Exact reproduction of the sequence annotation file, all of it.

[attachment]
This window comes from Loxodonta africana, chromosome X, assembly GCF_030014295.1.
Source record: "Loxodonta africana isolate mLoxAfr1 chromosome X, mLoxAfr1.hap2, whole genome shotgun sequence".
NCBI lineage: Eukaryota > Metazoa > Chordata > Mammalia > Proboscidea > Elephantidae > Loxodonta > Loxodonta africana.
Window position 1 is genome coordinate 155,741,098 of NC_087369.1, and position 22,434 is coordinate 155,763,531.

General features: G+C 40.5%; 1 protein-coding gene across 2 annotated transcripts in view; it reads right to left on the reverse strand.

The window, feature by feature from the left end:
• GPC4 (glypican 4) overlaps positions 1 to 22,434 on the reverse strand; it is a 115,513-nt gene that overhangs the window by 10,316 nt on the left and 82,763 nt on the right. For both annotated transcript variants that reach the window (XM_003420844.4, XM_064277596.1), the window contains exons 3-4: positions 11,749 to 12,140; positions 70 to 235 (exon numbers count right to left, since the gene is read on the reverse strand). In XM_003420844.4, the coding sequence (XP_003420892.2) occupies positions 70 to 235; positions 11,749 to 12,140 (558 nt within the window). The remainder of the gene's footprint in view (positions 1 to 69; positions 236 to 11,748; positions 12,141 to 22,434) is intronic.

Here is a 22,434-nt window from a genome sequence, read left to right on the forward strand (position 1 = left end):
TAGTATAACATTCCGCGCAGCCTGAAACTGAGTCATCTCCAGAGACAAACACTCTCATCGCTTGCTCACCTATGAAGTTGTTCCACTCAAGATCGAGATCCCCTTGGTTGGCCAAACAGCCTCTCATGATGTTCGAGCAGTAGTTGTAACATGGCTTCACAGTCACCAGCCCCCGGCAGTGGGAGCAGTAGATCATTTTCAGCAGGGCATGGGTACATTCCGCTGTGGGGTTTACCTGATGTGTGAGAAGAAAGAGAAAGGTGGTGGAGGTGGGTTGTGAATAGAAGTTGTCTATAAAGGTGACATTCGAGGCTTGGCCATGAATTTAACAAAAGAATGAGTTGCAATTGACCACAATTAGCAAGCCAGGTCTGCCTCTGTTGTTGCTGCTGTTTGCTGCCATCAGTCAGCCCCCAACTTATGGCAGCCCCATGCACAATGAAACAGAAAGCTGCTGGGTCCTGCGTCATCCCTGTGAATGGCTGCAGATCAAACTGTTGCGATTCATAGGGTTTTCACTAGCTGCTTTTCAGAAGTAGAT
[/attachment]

This window comes from Loxodonta africana, chromosome X, assembly GCF_030014295.1.
Source record: "Loxodonta africana isolate mLoxAfr1 chromosome X, mLoxAfr1.hap2, whole genome shotgun sequence".
NCBI lineage: Eukaryota > Metazoa > Chordata > Mammalia > Proboscidea > Elephantidae > Loxodonta > Loxodonta africana.
Window position 1 is genome coordinate 155,741,098 of NC_087369.1, and position 22,434 is coordinate 155,763,531.

General features: G+C 40.5%; 1 protein-coding gene across 2 annotated transcripts in view; it reads right to left on the reverse strand.

The window, feature by feature from the left end:
• GPC4 (glypican 4) overlaps positions 1 to 22,434 on the reverse strand; it is a 115,513-nt gene that overhangs the window by 10,316 nt on the left and 82,763 nt on the right. For both annotated transcript variants that reach the window (XM_003420844.4, XM_064277596.1), the window contains exons 3-4: positions 11,749 to 12,140; positions 70 to 235 (exon numbers count right to left, since the gene is read on the reverse strand). In XM_003420844.4, the coding sequence (XP_003420892.2) occupies positions 70 to 235; positions 11,749 to 12,140 (558 nt within the window). The remainder of the gene's footprint in view (positions 1 to 69; positions 236 to 11,748; positions 12,141 to 22,434) is intronic.

Here is a 22,434-nt window from a genome sequence, read left to right on the forward strand (position 1 = left end):
TAGTATAACATTCCGCGCAGCCTGAAACTGAGTCATCTCCAGAGACAAACACTCTCATCGCTTGCTCACCTATGAAGTTGTTCCACTCAAGATCGAGATCCCCTTGGTTGGCCAAACAGCCTCTCATGATGTTCGAGCAGTAGTTGTAACATGGCTTCACAGTCACCAGCCCCCGGCAGTGGGAGCAGTAGATCATTTTCAGCAGGGCATGGGTACATTCCGCTGTGGGGTTTACCTGATGTGTGAGAAGAAAGAGAAAGGTGGTGGAGGTGGGTTGTGAATAGAAGTTGTCTATAAAGGTGACATTCGAGGCTTGGCCATGAATTTAACAAAAGAATGAGTTGCAATTGACCACAATTAGCAAGCCAGGTCTGCCTCTGTTGTTGCTGCTGTTTGCTGCCATCAGTCAGCCCCCAACTTATGGCAGCCCCATGCACAATGAAACAGAAAGCTGCTGGGTCCTGCGTCATCCCTGTGAATGGCTGCAGATCAAACTGTTGCGATTCATAGGGTTTTCACTAGCTGCTTTTCAGAAGTAGAT